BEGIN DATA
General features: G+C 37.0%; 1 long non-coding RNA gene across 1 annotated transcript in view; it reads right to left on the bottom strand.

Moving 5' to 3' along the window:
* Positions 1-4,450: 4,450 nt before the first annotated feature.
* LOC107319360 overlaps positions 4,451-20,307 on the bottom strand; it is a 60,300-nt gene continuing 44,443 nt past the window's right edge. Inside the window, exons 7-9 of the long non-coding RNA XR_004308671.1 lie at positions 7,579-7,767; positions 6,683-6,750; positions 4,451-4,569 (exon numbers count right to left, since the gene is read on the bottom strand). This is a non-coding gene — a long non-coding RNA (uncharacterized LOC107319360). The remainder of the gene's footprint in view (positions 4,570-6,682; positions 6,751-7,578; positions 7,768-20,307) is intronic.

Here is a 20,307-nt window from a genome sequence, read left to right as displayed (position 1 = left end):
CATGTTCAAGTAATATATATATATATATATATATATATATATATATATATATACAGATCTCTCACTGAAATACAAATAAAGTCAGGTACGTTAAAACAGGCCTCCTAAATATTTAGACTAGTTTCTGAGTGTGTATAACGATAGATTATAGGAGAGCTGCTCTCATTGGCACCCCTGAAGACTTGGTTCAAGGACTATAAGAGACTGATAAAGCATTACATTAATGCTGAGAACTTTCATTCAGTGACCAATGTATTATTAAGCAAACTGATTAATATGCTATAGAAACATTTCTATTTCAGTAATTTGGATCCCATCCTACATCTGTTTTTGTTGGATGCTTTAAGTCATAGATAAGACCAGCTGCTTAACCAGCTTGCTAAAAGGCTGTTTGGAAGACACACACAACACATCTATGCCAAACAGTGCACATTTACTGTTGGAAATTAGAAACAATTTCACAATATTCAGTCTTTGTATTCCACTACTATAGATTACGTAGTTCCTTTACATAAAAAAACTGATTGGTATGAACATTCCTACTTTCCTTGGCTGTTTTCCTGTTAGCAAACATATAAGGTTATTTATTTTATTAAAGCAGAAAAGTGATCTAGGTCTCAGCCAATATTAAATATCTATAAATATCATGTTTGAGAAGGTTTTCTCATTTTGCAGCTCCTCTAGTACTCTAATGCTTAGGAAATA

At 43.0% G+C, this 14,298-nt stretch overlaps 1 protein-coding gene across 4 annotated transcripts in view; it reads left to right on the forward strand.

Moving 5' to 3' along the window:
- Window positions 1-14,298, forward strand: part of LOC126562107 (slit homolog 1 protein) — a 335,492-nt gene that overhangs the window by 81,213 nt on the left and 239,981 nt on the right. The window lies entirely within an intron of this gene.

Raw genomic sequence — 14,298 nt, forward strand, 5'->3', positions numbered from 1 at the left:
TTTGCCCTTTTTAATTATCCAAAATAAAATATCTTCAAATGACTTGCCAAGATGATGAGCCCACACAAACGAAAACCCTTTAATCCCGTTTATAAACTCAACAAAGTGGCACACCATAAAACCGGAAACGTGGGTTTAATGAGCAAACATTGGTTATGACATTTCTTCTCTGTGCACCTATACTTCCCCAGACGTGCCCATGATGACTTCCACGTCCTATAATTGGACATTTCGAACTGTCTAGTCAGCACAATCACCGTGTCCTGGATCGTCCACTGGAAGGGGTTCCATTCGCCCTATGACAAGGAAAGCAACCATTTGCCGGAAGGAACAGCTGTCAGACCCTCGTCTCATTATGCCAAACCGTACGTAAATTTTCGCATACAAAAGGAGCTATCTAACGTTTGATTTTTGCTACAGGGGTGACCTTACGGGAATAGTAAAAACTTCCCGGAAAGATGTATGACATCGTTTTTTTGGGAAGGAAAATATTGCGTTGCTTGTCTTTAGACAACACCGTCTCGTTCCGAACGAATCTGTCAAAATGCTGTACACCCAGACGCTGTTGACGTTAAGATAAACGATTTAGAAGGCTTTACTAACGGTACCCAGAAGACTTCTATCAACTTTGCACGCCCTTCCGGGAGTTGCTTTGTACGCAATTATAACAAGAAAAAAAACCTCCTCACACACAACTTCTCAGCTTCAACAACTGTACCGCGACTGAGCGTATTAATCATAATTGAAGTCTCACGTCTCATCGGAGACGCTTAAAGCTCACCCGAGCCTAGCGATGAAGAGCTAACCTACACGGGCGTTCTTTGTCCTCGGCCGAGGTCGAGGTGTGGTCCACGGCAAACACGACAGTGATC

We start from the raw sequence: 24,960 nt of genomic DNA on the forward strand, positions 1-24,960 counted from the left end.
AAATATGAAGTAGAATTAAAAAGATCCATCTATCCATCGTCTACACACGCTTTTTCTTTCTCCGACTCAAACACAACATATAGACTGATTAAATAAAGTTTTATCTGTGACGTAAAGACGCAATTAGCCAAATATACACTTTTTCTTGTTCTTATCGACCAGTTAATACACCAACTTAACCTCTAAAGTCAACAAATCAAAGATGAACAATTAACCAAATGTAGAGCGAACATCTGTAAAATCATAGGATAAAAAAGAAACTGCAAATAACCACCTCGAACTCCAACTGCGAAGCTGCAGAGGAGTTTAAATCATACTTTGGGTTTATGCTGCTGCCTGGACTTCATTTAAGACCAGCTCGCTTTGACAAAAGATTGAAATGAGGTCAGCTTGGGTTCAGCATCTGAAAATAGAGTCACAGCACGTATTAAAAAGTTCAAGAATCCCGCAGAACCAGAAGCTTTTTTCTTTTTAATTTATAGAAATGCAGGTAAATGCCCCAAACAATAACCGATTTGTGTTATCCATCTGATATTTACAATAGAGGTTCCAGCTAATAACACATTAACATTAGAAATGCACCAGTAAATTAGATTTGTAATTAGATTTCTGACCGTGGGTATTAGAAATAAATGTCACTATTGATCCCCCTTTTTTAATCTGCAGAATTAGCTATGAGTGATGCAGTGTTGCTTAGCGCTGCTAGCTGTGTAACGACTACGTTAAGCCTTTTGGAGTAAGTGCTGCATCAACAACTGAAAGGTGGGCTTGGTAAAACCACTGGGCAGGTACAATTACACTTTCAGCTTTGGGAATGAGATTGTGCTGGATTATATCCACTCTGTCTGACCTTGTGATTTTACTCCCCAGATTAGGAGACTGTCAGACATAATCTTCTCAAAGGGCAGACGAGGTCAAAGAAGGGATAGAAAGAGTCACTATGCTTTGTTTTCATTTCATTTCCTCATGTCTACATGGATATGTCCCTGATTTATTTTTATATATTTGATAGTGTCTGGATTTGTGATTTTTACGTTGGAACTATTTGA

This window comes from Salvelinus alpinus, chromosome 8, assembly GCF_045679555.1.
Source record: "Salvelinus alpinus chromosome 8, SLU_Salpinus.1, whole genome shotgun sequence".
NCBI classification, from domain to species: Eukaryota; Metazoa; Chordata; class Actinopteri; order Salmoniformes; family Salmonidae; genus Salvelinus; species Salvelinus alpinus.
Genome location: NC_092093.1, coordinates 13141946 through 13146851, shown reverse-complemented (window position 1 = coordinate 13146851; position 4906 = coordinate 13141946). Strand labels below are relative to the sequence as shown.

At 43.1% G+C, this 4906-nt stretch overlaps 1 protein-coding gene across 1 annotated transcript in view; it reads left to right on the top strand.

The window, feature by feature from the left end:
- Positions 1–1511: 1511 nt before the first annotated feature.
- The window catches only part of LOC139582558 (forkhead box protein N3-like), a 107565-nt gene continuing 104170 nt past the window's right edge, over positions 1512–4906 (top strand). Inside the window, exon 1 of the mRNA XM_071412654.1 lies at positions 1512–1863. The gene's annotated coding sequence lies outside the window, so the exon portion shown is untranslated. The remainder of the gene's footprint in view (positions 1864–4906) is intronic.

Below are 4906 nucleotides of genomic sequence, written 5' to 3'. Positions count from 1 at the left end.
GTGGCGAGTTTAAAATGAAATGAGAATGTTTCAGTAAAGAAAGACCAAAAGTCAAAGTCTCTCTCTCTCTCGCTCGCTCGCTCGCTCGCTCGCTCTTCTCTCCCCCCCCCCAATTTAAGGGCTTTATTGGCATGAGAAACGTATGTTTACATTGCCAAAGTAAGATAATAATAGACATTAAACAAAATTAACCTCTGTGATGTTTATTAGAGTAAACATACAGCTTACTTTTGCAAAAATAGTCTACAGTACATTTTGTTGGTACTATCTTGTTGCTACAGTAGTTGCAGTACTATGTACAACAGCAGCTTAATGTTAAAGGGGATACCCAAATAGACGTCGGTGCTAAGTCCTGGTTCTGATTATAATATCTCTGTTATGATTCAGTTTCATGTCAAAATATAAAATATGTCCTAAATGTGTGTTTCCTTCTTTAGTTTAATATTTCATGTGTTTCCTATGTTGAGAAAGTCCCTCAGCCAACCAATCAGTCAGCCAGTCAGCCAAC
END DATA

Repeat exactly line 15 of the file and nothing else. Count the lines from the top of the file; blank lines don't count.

Source record: "Salvelinus alpinus chromosome 8, SLU_Salpinus.1, whole genome shotgun sequence".